DL: Do not let years pass without updating your course content. I think this can happen often and for certainly benign reasons. Many of us get very busy, and if a course is already set up, we really like to let it run on autopilot. This can work for a couple seasons, but students eventually catch up to you and realize that your course is antiquated. They can be very vocal about this in the student evaluations and are quite displeased.
LG: If you are going to use educational technology, always test it out first! I tap into our instructional design specialist on campus to help me develop, design, and do trial runs with any new technology I use. We test the different settings and use different computer platforms and browsers to see what students may view, what plug-ins may be needed, etc. So my advice is to not use technology blindly and assume it is going to work perfectly for you or for students!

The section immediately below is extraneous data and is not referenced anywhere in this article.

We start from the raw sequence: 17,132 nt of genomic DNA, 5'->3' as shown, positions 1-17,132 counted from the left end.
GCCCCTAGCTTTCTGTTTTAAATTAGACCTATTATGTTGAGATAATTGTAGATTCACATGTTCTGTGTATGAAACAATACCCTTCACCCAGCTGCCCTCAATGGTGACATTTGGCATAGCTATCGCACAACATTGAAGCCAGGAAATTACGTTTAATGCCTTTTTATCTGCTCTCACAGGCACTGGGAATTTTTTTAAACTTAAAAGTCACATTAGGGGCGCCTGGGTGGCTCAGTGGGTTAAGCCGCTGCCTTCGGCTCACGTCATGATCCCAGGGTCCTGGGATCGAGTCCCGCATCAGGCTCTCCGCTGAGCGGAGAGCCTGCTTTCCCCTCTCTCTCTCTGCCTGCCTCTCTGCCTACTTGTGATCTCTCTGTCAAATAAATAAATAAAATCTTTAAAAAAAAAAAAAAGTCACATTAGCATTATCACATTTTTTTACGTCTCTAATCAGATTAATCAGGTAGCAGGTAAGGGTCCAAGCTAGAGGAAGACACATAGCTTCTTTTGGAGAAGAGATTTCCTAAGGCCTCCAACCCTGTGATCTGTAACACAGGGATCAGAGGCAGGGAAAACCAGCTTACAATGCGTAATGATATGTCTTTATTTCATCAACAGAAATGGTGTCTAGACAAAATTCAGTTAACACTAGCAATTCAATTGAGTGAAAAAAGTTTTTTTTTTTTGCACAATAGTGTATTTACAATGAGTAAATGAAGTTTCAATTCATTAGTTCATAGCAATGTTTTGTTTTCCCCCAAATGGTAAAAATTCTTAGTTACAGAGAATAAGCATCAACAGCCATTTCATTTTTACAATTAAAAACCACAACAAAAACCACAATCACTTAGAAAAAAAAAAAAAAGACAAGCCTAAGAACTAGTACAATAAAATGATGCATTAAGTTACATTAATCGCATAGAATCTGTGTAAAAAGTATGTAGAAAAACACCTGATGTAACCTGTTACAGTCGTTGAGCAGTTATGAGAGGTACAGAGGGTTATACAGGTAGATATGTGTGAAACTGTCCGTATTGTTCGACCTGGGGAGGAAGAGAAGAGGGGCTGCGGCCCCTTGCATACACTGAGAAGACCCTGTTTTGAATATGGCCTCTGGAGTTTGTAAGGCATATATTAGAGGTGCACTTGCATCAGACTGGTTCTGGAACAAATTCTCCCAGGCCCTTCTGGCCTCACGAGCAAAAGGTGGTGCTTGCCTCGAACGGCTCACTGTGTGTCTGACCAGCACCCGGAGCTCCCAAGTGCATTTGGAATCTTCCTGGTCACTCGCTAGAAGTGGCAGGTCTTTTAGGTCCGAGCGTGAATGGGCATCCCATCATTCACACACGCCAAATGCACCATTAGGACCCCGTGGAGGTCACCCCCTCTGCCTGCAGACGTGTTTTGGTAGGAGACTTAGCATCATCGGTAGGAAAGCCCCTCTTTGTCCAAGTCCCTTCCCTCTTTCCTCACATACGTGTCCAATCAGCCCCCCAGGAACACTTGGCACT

Eos: Is there anything that you always make sure to do to get ready for the fall semester?
DL: I revise my course lecture materials to reflect recent changes and discoveries in the discipline and consider new ways of updating course activities in response to student input via the end-of-semester student surveys.
NK: I need to have a good plan for the semester. I get the academic calendar, and for each class I plan the distribution of material over the course of the semester.
AP: I plan out the entire semester week by week, with about one topic per week. If I have this set from the beginning of the semester, it helps me keep on schedule and helps me to plan ahead as well. If there are certain sections that I want to improve, it helps to know how much prep time I will have available once the semester starts. This road map is extremely helpful to have once all the additional activities (e.g., meetings, workshops, conferences, office hours, etc.) are happening.